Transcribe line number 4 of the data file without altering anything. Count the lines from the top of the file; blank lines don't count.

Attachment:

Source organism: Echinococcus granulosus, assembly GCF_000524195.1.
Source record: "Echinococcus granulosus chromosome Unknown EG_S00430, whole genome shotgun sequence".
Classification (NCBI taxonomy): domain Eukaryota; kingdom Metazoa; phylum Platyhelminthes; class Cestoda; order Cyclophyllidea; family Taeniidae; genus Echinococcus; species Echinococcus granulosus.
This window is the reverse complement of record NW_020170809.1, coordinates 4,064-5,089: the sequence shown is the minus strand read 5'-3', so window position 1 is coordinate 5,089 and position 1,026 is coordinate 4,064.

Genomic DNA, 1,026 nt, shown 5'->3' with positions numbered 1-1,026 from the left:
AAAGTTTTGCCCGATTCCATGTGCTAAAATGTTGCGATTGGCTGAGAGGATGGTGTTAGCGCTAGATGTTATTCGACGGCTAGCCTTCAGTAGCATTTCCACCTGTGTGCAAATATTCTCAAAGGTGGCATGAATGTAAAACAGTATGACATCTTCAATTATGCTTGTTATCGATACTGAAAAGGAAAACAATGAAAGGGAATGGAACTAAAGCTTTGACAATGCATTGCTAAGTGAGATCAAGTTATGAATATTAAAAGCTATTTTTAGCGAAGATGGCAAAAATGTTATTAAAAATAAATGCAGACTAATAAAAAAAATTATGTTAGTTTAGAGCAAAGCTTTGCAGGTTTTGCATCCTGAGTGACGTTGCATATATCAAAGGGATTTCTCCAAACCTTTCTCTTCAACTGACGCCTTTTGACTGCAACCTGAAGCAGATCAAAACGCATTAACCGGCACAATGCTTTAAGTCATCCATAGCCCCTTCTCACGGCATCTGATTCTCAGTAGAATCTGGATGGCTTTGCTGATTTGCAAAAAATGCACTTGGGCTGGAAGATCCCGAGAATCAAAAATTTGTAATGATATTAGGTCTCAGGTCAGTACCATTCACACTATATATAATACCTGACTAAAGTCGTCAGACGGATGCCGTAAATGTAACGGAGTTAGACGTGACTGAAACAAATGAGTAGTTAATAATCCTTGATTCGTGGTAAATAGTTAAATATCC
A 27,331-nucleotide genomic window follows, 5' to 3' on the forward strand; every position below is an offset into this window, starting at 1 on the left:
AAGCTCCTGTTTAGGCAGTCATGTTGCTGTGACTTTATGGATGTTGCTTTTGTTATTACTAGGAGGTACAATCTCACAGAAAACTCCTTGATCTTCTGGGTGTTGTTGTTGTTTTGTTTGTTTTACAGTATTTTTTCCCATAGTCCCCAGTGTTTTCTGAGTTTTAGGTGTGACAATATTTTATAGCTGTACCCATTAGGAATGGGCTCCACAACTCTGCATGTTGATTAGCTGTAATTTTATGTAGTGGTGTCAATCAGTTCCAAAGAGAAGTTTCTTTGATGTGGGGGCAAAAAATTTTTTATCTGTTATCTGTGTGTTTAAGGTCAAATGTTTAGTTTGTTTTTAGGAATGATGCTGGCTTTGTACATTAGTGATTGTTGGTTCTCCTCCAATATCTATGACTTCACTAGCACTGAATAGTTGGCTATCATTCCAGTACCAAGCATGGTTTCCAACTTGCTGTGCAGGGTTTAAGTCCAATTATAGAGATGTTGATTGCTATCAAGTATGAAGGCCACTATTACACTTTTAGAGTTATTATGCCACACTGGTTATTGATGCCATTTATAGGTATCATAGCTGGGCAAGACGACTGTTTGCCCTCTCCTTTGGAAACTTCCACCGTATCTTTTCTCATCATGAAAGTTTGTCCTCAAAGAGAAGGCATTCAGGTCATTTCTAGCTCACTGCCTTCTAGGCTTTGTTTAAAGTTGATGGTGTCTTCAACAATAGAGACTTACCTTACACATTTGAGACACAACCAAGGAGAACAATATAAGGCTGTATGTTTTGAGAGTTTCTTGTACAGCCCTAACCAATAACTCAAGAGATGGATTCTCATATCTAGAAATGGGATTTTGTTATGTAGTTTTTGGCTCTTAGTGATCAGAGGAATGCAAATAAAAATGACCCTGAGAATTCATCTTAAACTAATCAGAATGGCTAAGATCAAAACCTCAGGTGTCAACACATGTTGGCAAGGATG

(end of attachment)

This window is the reverse complement of record NW_020170809.1, coordinates 4,064-5,089: the sequence shown is the minus strand read 5'-3', so window position 1 is coordinate 5,089 and position 1,026 is coordinate 4,064.